Why MBAs can be an expensive mistake

MBA qualifications are expensive, and at best have a neutral impact on
executive career development. Under certain circumstances an MBA can be a
positive hindrance to success. The following have been found to be some of the
shortcomings of MBA programmes:

1 Too theoretical

In current dynamic market conditions, global organisations are increasingly
assessing potential business leaders by looking for evidence of the ability to
promote corporate agility. They want people who can re-shape businesses to take
immediate advantage of market opportunities. The theoretical framework and
functional orientation of most formal business qualifications make them
ill-suited for this purpose.

2 Do not address leadership shortcomings

Leadership success depends on execution, not technical knowledge. In the US,
for example, Mintzberg and Lampel found that 40 per cent of CEOs, who were
unsuccessful due to poor people skills and faulty policy decisions, had MBAs
degrees. Successful systems designed to identify and nurture future leaders
would identify such de-railing traits at an early stage, before they became
crucial elements of a leader’s downfall and had a detrimental effect on the

3 Do not assess people’s achievements or potential

The traditional techniques taught in largely commoditised MBA programmes say
nothing of what a potential leader has already achieved, or more importantly,
what they are capable of achieving. Successful leaders have to be able to cope
with future challenges. They need to survive and thrive, even in the midst of

4 Do not replicate real life scenarios

You cannot replicate management in the classroom. MBAs may give students the
confidence to make decisions, but not the competence to deal with the messy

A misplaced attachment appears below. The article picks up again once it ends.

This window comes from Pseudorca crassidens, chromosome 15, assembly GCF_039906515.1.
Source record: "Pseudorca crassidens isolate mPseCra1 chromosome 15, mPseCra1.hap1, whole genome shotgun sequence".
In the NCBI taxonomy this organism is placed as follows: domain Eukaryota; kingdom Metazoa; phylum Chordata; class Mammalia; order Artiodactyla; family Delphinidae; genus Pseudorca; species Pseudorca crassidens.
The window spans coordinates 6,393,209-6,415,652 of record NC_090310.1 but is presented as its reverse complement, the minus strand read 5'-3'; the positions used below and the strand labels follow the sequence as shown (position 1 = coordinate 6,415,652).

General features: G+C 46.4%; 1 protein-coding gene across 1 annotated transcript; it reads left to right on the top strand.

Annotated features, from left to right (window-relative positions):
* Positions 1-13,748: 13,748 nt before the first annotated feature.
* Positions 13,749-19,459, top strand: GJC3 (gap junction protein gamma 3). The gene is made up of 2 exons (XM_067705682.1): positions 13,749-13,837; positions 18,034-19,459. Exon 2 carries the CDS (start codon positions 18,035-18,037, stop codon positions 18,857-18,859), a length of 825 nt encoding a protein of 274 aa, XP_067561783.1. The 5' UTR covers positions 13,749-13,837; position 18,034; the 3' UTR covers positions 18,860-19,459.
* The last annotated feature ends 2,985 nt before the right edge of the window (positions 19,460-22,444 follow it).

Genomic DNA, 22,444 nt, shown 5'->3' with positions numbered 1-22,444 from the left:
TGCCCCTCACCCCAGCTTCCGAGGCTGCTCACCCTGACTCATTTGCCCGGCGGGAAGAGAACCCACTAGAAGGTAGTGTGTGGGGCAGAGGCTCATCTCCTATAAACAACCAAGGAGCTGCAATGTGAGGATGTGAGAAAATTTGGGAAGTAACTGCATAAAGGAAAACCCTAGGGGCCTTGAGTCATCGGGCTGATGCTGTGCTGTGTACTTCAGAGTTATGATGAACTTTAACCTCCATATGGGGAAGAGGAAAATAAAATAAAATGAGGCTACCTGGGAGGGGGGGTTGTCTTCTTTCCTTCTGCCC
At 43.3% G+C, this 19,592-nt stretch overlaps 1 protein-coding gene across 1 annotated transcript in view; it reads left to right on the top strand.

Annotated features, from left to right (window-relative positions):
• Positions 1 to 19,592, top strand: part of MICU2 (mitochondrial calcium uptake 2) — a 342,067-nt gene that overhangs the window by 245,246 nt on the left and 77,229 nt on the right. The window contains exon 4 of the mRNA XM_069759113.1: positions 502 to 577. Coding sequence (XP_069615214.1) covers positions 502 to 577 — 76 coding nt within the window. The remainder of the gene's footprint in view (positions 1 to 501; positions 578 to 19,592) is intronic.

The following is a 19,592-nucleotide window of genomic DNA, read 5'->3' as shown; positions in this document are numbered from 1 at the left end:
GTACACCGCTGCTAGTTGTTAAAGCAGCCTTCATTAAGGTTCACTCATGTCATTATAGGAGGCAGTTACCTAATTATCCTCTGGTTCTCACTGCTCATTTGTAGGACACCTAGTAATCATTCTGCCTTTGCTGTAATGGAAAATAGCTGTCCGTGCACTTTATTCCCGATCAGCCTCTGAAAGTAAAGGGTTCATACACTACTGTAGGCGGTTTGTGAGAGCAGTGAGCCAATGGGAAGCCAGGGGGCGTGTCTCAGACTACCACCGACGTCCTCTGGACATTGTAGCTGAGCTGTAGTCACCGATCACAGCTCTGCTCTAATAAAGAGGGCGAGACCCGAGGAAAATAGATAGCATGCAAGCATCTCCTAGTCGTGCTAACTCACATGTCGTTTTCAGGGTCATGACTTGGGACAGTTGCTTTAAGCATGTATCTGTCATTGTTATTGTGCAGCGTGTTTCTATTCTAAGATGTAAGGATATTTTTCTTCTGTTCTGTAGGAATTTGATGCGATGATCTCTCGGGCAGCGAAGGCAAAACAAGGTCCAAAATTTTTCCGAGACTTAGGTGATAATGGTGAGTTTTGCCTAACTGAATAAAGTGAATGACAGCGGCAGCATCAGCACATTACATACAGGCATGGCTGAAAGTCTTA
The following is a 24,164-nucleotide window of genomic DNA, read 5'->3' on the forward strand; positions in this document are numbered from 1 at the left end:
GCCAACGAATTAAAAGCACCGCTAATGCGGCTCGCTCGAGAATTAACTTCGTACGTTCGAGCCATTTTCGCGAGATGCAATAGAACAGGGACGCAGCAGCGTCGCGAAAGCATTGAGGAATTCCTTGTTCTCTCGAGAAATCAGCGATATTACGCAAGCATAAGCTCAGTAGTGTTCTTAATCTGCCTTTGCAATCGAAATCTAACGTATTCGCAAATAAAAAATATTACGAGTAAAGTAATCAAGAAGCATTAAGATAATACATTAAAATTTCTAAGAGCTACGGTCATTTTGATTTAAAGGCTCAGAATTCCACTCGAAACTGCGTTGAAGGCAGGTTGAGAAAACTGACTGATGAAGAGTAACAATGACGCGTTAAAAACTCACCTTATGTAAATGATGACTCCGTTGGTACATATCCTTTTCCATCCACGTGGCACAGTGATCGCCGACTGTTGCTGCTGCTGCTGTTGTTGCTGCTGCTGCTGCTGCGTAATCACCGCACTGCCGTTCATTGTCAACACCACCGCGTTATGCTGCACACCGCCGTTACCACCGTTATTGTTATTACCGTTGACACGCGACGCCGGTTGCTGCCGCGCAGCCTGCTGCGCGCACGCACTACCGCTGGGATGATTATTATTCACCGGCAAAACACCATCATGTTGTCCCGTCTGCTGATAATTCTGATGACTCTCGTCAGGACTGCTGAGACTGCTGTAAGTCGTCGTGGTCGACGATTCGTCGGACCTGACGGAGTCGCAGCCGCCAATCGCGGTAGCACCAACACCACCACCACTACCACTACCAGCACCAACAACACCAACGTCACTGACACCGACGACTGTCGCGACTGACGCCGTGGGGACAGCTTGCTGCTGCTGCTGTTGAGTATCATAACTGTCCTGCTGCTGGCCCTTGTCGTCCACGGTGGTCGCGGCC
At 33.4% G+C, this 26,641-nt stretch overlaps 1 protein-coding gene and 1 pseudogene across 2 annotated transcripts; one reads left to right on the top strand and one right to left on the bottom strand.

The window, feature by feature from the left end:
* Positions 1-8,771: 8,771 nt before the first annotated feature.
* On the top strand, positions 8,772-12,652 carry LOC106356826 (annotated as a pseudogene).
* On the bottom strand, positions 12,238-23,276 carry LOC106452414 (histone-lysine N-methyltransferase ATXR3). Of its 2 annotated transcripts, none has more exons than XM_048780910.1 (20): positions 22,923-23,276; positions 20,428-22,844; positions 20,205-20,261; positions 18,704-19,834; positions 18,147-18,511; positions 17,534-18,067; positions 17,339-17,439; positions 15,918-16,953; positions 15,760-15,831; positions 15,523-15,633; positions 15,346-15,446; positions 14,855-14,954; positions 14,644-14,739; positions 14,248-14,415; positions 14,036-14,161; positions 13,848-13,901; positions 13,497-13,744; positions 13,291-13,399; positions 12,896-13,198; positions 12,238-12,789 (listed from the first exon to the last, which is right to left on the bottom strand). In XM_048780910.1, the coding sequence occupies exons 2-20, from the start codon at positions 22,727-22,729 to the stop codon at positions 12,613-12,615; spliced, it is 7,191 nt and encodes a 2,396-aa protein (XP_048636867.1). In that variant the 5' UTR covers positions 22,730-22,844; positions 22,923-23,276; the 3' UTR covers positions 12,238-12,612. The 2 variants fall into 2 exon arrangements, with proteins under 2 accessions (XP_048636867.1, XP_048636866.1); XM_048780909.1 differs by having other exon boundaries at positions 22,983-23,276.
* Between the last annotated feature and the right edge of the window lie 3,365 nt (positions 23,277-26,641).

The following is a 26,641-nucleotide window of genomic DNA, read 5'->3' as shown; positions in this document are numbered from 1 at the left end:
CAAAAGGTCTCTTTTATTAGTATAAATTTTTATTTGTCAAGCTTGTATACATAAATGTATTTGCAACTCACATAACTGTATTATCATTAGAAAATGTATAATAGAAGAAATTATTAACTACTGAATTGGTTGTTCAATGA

reality in which decisions are executed. Leaders need to know how to transform
vision into action, and action into results, while dealing with day-to-day

5 Not enough emphasis given to behaviourally-based assessment

Personal attitudes and behaviours affect individuals’ performance and job
satisfaction. It is essential to review the relationship between taking
personal responsibility, organisational success and being a leader.

6 Preparing and empowering other employees

MBAs often place too little emphasis on imparting knowledge on a leader’s
responsibility for coaching for success and improvement among managers and
staff. They need to know how to help people gain confidence and experience in
meeting challenges and to mobilise them to take actions that lead to desired

7 Conflict resolution

It is important for leaders to recognise signs that conflict exists, to
determine their own level of involvement and service as a catalyst to encourage
those involved in the conflict to achieve resolution.

8 Retaining talent

With employee turnover crucial in some industries, the competition for
talented individuals in certain areas is greater than it has been for many
years. MBA courses rarely teach people to create and foster an environment
where people and performance thrive, or to create retention strategies.

9 Facilitating change

Few MBA programmes examine how an organisation handles change. This depends
on how leaders help people move from the disorientation stage to integration
and acceptance. Leaders need to know how to make change a positive experience
for others by focusing people on a shared vision, building business
partnerships, championing ongoing improvement and creating an environment in
which learning is encouraged.

10 Too expensive

An MBA is an extremely expensive proposition. It takes the student off their
career path for up to two years and can cost up to £150,000 if forgone salary
is taken into account. That’s a high price to pay for academic cachet and
admittedly excellent networking opportunities. But increasingly it carries the
risk of the holder being tainted as an out-of-date theoretician.


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